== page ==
In Music Born of Solitude I returned to the world of note-based music in order to work with the Eikosany, a twenty-tone just intonation structure devised by American theorist Erv Wilson. I also returned to instrument building, taking time to make a quartet of five-stringed bowed zithers, two large and two small with cedar or spruce tops, beech sides, exotic ply bottom and oak bridges. 4 instruments x 5 strings = 20 tones. I then applied my continually developing interest in what I’d call a sound-as-sound aesthetic to the instrumental material. Some images can be seen here (scroll down)
The zithers were bowed and ebowed (activated using an electronic device, the ebow) and the sounds of both merged together for each tone. The four parts of the score were recorded individually, then the work was assembled digitally. An offset digitally reversed version of the original formed a second layer, creating a retrograde canon, a device favoured by early choral composers. My intention was to offer the listener as close as possible the sound of a justly-intoned quartet of acoustic instruments. The work could of course be convincingly performed using a polyphonic tunable synthesiser.
Working with the Eikosany is simple on one level but quite complex at another. I chose to compose using four tone tetrads of the 220.127.116.11.9.11 eikosany. In scoring the work I had to jump constantly between frequencies designated by Herz, assigned note names with inflections (A^, B* etc.) and the numerical method of naming the harmonic and subharmonic tetrads themselves (18.104.22.168, 1/22.214.171.124 etc.) Put simply, I managed to create a series of harmonic structures in which all twenty tones were used and where all structures flowed from one to the other connected by commontones. In spite of the complexity in scoring the work the music is likely to be heard as calm and serene in nature. I’ll leave it there and invite the reader to explore just intonation further at his or her leisure.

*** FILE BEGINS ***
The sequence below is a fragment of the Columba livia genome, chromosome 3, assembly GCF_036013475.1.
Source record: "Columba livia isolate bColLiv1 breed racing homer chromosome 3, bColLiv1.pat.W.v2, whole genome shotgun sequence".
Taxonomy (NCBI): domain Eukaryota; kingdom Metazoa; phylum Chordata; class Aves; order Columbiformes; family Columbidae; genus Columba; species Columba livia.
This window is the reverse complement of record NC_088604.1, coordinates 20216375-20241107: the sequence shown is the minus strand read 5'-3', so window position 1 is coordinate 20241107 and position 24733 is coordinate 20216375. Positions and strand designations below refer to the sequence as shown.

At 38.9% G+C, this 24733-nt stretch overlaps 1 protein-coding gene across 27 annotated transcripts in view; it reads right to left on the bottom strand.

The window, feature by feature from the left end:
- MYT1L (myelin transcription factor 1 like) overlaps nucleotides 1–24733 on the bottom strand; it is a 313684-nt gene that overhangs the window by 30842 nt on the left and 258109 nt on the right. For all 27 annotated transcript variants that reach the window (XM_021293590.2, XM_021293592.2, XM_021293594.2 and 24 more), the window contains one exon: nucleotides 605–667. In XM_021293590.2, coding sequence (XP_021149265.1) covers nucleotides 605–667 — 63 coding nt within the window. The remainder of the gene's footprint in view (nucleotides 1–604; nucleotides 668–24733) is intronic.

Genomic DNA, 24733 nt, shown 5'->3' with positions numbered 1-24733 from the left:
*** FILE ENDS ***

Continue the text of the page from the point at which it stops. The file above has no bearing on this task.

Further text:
Music Born of Solitude was hosted on the digital platform con-v, then released as a self published cdr. It's now available as a Bandcamp digital download.
The Eikosany was devised by theorist Erv Wilson and has been developed over many years by composer, instrument builder and theorist Kraig Grady, whom I had the good fortune to meeting in Scotland in 2013 and to whom I am indebted for advice and guidance over the years. Using this tuning in 2004 I composed the 8 channel work Hannah Throwing Stones - a version for electronics and a version for double string quintet. In 2005 I wrote Slow Kotekans Breaking for tuned sine waves. From 2007-2009 I designed and built a quartet of 5-string bowed zithers which gave me the twenty tones of the Eikosany in a homogenous string ensemble. For this quartet of instruments I wrote Music Born of Solitude in 2010. For a clear understanding of the Eikosany (well worth the effort if you're looking for new musical resource) an article from the Anaphorian archives (pdf) will explain everything, but I should mention that it requires time and patience.
Making Simple Musical Instruments (Lark Books 1995) - Bart Hopkin.
Sound Designs: A Handbook of Musical Instrument Building (Ten Speed Press 1995) - Reinhold Banek and John Scoville.
Genesis of a Music (Da Capo Press 1974) - Harry Partch.
Divisions of the Tetrachord (Frog Peak Music 1993) - John H. Chalmers Jr.
Harmonic Experience (Inner Traditions 1997) - W.A. Mathieu.
Tuning, Timbre, Spectrum, Scale (Springer 1999) - William A. Sethares.
On the Sensations of Tone (Dover Publications Inc. 1954) - Hermann Helmholtz.
Fundamentals of Musical Acoustics (Dover Publications Inc. 1990) - Arthur H. Benade.
Stephen James Taylor's online video about the work of Erv Wilson.
The Anaphorian site - an archive of seminal theoretical documents on Just Intonation tuning systems (all generously made available for free download).
Cris Forster's site - this is how my instruments were meant to look.